FIG. 9: Application possibility of the measuring pin according to the invention for the continuous measuring of band tensioning force during the rolling of metal bands

FIG. 10: Another example of application where the pin according to the invention is built into the jib of a crane.

DESCRIPTION OF THE PREFERRED EMBODIMENTS

FIGS. 1-3 show a pin 1 surrounded by flat surfaces 2 and cylindrical surface 3. The cylindrical surfaces 3 of the pin 1 are exposed to forces 4 and 5. The flat surfaces are parallel to the plane formed by forces 4 and 5 and by the geometric axis 6 of the pin 1.

The pin 1 is provided with recesses 7 and 8 on both sides. The plane of the recesses 7 and 8 arranged parallel with the plane of the geometric axis 6.

Deformation sensors 9,10 and 11,12 are arranged on the flat surfaces 2 opposite the recesses 7 and 8 respectively.

The deformation sensors 9-12 are strain gauges of resistance R, which are arranged in the circuit of the measuring bridge 13 shown in FIG. 3, and in this case they emit output signal (Uout) 15 proportionate to the force 4 and 5 when connected to the supply unit 14. In given case this can be transmitted to analogue 17 and/or digital indicator unit 18 with the intermediation of data processing unit 16. In case of necessity the system can be supplemented with limit value sensor 19 and wth switching or preselector feeding unit 20. The system may include optional microprocessing control unit 21 as well. The system is suitable for conducting measurements from the simple force measuring up to the most complex balance-technical problems through the complex safety indicators and switching devices. Arrangement of the wiring of the measuring circuit is ensured by holes 22-25 formed in the pin 1.

Instead of concentrical cylindrical surfaces 3 the pin 1 can be formed also with cylindrical surfaces 3a and 3b provided with different centres 26, 27.

The mechanical load of the converter is bending and it can be set to the required value by the suitable selection of the geometric dimensions. Using the symbols of FIG. 4, if the resultant of the active forces is Fa and FR, then:

F'A =FR =F force

moment M=Fl is applied to the sectional area bh, and the tensile stress arising on the surfaces 2 is:

M

which is converted by the deformation sensing resistances R 9,10,11 and 12 to resistance change R. The Uout =f(F) is valid for the given arrangement, if the common influence line of FA and FR deviates from the plane perpendicular to the plane 2lb, i.e. if it is not parallel with it, then the output signal appears as the cosine of the angle between the plane and the influence line:

U'out =Uout cos α=f(F) cos α

The measuring limit of the converter--apart from the material characteristic (modulus of elasticity E)--is determined by the geometric dimensions and by the force |FA |=|FR |=F. Allowing stress δperm in the measuring body, the section modulus χ=(bh2 /6 corresponds to the moment M=Fl, through the function of:

δperm =M/χ

The measuring circuits 131 and 132 are built up from the resistances R 9,10 or 11,12 arranged on surface 2 of the converter and from the resistance Ro arranged on the unstressed position, the signal voltage Uout of which appearing on the output is in proportion to the force F producing the moment M. The signal of the measuring circuits 131, 132 formed by the resistances R is converted to output signal by the data processing unit 16. This is utilized according to the given task.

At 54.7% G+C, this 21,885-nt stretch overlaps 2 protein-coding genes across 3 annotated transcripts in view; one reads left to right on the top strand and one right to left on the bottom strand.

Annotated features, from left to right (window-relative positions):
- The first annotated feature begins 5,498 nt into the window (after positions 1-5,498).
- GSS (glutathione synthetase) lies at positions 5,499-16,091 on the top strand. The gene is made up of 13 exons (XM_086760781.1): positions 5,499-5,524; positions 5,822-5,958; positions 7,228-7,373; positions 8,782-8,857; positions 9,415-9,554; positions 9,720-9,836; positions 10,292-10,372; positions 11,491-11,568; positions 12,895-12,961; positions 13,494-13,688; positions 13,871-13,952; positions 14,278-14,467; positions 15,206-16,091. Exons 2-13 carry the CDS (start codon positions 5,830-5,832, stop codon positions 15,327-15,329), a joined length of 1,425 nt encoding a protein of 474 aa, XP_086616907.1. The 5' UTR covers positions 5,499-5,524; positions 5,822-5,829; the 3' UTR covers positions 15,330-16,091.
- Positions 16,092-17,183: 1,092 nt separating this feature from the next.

If the resultant F' of the distributed loads is at an angle of 90-α to the plane 2lb, then the arm of the force varies according to the following function:

l'=(l-c tgα) cos α

i.e. it will be the function of α and thus the signal voltage Uout as well:

Uout =f(F,α)

The purpose of the measuring is the determination of force F. The force F can be calculated from the result of two independent measurements. The measuring circuits 131 and 132 are symmetric to the given geometric axis 6, thus--though they are independent from each other--they give the same result.

The decisive moment for the surface load 2:

M1 =F(l-c tgα) cos α

for surface 3:

M2 =F(l-c tgα) cos α

Equation of the measuring circuit: ##EQU1## in the unloaded condition (F=0), and ##EQU2## if F≠0, i.e. ΔR=f(F). Because of the symmetry the function f(F) gives the same value for ΔR, thus Uout.sbsb.1 =Uout.sbsb.2. This does not allow the determination of α and F.

It is necessary to ensure the difference M1 ≠M2 by geometry. There are two possibilities available for this purpose:

a. the arms of bending are not identical for the two sides (FIG. 6), i.e., l1 ≠l2, or

b. the arms of bending are identical for both sides (l1 =12 =l), but they are arranged along asymmetric plane in relation to the centre 16 (FIG. 7), i.e. c1 ≠c2.

in case of a. (FIG. 6) δperm =constant assumed for both sides:

δperm =M11 =M22 =constant

i.e.

l1 /h1 2 =l2 /h2 2 

The equation Uout.sbsb.1 =Uout.sbsb.2 is realized with such geometric dimensions. The two measuring circuits jointly give the sum of the signals

ΣUout =Uout.sbsb.1 +Uout.sbsb.2

and the signal difference:

ΔUout =Uout.sbsb.1 -Uout.sbsb.2

The measuring index of force F is obtained from the sum of the signals. The signal difference

ΔUout =0

means, that the influence line of the force is perpendicular to the plane:

[(l1 +l2)b]

In case of: Uout ≠0

the deviation of the influence line is calculated from the perpendicular line. Namely:

Uout.sbsb.1 =kM1 =kF'(l1 -c tgα) cos α

and

Uout.sbsb.2 =kM2 =kF'(l2 -c tgα) cos α

furthermore

ΣUout =kF'(1 +l2 -2c tgα) cos α

and

ΔUout =kF'(l1 -l2) cos α

give the ratio: ##EQU3## from which ##EQU4## This way the value of F' from ΣUout : ##EQU5## or from αUout : ##EQU6## The suitable selection of the values l1, 12 and c allows the further reduction of these expressions: Thus with the selection of l1 =l2 =2c ##EQU7## In case of b (FIG. 7) the following can be written: δperm =constant